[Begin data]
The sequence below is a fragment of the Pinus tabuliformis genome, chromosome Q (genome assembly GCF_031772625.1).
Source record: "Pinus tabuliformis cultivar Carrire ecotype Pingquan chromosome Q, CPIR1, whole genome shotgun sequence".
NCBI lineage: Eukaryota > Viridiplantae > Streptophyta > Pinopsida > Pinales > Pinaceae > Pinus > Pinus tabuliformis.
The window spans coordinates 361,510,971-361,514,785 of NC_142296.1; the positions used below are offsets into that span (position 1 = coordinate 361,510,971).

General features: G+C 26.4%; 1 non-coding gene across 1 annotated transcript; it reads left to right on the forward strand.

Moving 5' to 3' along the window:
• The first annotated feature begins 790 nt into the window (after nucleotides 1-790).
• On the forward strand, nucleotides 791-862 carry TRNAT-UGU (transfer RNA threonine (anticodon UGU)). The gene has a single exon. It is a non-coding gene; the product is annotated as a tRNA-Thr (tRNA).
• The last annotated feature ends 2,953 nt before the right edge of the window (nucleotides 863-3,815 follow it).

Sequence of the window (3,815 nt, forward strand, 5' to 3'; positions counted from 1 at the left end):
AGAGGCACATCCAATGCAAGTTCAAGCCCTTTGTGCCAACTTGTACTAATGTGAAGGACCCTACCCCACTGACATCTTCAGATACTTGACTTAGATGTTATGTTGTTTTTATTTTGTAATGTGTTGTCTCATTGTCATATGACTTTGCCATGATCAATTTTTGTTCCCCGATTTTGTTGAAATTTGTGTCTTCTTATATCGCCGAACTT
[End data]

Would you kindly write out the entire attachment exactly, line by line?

The sequence below is a fragment of the Pinus tabuliformis genome, chromosome Q (genome assembly GCF_031772625.1).
Source record: "Pinus tabuliformis cultivar Carrire ecotype Pingquan chromosome Q, CPIR1, whole genome shotgun sequence".
NCBI lineage: Eukaryota > Viridiplantae > Streptophyta > Pinopsida > Pinales > Pinaceae > Pinus > Pinus tabuliformis.
The window spans coordinates 361,510,971-361,514,785 of NC_142296.1; the positions used below are offsets into that span (position 1 = coordinate 361,510,971).

General features: G+C 26.4%; 1 non-coding gene across 1 annotated transcript; it reads left to right on the forward strand.

Moving 5' to 3' along the window:
• The first annotated feature begins 790 nt into the window (after nucleotides 1-790).
• On the forward strand, nucleotides 791-862 carry TRNAT-UGU (transfer RNA threonine (anticodon UGU)). The gene has a single exon. It is a non-coding gene; the product is annotated as a tRNA-Thr (tRNA).
• The last annotated feature ends 2,953 nt before the right edge of the window (nucleotides 863-3,815 follow it).

Sequence of the window (3,815 nt, forward strand, 5' to 3'; positions counted from 1 at the left end):
AGAGGCACATCCAATGCAAGTTCAAGCCCTTTGTGCCAACTTGTACTAATGTGAAGGACCCTACCCCACTGACATCTTCAGATACTTGACTTAGATGTTATGTTGTTTTTATTTTGTAATGTGTTGTCTCATTGTCATATGACTTTGCCATGATCAATTTTTGTTCCCCGATTTTGTTGAAATTTGTGTCTTCTTATATCGCCGAACTT